University-Based Retirement Community - The Next Step For Edenwald and Goucher College?
Edenwald retirement community in Towson is making plans for a new set of buildings on land leased from Goucher College. The new development would include three high-rise towers that overlook Goucher's campus and an indoor walkway connecting Edenwald to the new towers.
To facilitate this development, Edenwald plans to become a University-based retirement community (UBRC). UBRCs are a new trend among universities with a nearby retirement community, with colleges such as Lasell University, Notre Dame, Wake Forest, Stanford, and the University of Florida all partnering with UBRCs.
Edenwald and Goucher would be the first in Maryland to adopt this concept.
Combining a university and a retirement community may seem strange, but Edenwald President Mark Beggs believes this is the future that retirees want.
"What they used to get, which was being cared for in a retirement home, they don't want that anymore. They want to be engaged in the community, they want to take classes, they want to go to cultural events, they don't want to be segregated from the rest of society."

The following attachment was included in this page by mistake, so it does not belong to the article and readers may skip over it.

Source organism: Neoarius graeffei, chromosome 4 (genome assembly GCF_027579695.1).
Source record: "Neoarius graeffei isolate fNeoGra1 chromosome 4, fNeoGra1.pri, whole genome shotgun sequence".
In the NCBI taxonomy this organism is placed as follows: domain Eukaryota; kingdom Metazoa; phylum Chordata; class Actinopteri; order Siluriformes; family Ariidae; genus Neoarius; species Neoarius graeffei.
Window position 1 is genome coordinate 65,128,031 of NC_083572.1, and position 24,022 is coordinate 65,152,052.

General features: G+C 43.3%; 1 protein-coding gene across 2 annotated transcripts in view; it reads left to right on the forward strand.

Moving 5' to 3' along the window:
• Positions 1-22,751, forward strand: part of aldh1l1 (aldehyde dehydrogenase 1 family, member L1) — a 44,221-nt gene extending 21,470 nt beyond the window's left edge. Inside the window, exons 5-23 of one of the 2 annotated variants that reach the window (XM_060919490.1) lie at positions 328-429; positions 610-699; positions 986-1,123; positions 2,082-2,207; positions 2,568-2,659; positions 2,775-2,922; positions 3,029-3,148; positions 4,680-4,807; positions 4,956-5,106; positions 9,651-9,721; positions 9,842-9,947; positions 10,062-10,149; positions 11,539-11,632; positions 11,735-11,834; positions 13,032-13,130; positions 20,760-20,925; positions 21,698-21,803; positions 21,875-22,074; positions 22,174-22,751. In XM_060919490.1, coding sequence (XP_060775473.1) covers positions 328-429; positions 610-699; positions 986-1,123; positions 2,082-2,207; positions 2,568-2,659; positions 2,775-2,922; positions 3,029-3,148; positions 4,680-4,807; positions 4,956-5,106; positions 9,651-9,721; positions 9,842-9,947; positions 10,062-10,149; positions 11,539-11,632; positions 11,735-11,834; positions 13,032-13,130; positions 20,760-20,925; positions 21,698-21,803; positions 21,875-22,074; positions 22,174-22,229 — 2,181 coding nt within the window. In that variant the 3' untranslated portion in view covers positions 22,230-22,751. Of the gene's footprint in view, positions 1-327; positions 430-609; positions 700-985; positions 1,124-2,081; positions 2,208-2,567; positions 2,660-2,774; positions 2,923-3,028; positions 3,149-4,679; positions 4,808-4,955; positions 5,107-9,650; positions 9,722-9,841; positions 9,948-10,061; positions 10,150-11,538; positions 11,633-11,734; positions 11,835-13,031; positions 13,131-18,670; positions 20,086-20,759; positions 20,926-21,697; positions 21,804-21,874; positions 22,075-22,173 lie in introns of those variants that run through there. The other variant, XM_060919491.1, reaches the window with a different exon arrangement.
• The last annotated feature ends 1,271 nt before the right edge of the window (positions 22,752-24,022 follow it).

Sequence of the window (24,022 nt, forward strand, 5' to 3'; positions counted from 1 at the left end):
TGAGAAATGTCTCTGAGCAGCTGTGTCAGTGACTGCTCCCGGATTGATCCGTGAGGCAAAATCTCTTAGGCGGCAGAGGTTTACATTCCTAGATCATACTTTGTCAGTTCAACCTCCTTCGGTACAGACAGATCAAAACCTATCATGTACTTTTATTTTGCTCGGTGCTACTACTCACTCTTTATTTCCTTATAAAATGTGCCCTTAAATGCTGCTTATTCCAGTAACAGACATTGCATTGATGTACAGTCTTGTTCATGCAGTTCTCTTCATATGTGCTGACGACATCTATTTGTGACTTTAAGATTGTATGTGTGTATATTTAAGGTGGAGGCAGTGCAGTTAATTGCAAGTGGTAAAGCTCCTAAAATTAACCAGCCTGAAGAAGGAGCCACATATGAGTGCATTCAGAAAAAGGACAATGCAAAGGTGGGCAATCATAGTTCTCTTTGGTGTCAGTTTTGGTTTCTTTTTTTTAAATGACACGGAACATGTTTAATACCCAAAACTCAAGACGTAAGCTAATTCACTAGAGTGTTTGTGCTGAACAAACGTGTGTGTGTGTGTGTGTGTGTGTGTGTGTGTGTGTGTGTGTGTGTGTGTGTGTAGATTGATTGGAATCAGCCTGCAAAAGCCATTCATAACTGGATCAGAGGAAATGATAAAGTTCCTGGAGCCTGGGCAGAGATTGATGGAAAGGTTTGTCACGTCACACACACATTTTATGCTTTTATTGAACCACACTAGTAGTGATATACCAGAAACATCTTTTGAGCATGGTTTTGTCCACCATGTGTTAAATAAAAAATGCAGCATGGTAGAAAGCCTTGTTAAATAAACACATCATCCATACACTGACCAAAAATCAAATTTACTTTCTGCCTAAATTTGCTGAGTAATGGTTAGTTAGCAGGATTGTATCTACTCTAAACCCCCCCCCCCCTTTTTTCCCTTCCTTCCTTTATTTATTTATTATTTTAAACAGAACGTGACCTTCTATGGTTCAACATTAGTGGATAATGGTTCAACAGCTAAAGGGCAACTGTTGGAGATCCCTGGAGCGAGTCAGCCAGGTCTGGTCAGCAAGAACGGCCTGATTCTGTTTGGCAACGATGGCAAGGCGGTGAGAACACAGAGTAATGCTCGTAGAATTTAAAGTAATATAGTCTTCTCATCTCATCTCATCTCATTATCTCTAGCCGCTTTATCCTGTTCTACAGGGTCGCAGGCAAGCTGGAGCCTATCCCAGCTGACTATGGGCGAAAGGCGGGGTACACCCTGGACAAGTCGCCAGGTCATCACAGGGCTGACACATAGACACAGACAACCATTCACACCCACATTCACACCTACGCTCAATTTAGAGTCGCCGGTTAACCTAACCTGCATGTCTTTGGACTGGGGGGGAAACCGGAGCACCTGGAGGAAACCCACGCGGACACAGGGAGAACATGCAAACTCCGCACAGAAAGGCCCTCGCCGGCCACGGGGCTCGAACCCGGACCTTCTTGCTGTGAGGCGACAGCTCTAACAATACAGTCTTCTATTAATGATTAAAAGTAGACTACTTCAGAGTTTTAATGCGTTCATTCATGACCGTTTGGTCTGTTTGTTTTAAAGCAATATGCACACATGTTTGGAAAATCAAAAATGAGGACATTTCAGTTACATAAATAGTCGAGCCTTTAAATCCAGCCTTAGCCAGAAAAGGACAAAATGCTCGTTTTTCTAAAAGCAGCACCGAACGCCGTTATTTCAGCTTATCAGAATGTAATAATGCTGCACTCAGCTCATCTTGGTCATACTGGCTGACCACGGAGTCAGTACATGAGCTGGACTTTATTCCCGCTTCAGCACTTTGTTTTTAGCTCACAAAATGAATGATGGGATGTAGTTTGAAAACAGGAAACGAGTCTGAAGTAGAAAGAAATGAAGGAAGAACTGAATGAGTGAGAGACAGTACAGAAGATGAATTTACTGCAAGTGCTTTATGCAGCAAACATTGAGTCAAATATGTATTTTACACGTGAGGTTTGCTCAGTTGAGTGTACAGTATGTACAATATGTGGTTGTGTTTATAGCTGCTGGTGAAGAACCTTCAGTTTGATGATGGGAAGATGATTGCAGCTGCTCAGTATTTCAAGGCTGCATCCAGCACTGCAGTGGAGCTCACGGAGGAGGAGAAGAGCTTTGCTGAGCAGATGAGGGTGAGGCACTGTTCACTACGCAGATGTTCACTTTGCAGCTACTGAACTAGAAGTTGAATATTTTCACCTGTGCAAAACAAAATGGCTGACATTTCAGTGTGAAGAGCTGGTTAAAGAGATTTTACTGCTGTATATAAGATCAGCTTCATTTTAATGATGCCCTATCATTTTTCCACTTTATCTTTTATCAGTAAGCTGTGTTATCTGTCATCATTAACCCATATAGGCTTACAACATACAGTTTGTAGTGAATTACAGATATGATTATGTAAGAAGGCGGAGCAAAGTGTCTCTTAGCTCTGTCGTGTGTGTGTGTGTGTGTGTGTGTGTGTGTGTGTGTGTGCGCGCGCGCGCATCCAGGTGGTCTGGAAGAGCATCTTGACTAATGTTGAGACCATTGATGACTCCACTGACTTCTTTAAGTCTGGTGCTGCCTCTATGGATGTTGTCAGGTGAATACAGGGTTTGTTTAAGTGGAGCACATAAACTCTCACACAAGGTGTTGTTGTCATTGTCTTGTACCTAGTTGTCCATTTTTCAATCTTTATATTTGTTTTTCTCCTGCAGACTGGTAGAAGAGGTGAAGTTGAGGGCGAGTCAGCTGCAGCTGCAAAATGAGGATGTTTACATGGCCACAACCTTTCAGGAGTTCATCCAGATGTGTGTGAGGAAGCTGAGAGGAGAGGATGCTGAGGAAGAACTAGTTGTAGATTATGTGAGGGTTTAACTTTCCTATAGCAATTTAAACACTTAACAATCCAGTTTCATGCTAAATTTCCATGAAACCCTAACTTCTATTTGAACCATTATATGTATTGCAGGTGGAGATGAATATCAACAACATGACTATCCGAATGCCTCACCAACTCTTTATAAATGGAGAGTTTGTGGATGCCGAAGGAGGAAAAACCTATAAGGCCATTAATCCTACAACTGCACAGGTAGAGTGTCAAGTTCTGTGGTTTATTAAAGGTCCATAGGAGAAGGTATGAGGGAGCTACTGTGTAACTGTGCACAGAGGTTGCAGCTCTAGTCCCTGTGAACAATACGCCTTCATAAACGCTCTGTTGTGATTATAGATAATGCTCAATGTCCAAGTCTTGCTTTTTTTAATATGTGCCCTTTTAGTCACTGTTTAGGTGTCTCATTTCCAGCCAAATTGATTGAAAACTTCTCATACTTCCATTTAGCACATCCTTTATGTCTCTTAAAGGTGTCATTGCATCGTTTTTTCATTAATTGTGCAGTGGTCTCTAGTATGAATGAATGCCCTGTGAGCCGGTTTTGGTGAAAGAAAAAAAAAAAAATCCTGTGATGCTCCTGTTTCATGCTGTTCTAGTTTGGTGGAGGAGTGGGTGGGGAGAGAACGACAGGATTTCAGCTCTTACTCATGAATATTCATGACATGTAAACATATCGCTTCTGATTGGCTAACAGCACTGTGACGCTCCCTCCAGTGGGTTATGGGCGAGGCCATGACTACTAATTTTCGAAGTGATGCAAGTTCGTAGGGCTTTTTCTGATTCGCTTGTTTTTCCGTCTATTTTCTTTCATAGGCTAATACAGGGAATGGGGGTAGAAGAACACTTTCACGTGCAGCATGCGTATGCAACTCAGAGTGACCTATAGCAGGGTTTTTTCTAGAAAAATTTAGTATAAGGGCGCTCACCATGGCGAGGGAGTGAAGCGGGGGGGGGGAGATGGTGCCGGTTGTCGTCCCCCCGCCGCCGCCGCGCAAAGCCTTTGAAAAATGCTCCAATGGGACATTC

These two Towson institutions already share a strong bond, with Edenwald residents frequently using the campus's walking paths and attending university events. According to Beggs, residents regularly support the university's theatre productions.
"It's not unusual for our residents to be the bulk of the audience or at least a significant portion of it. "
Goucher President Kent Devereaux also notes the connection to Edenwald.
"In recent years, Edenwald has become a great neighbor to us, with many of our alumni and faculty choosing to reside there and call Edenwald home."
Goucher plans to create classes developed specifically for lifelong learners and intensive course abroad trips tailored to students of all ages.
Edenwald resident Sally Kinecht expressed her excitement about the possibility of living in a UBRC
"You have to look ahead to the future," she said. "keeping things the way they are is no way to make people happy."
The next phase in this project is a series of board meetings to vote on whether or not to move forward. Edenwald's board of directors is scheduled to vote on becoming a UBRC next week, and Goucher's board of directors will be voting at the end of September. The zoning application process can begin if both parties vote in favor of this development.
This process is moving quickly, and according to Beggs, the goal is to have shovels in the ground by 2025.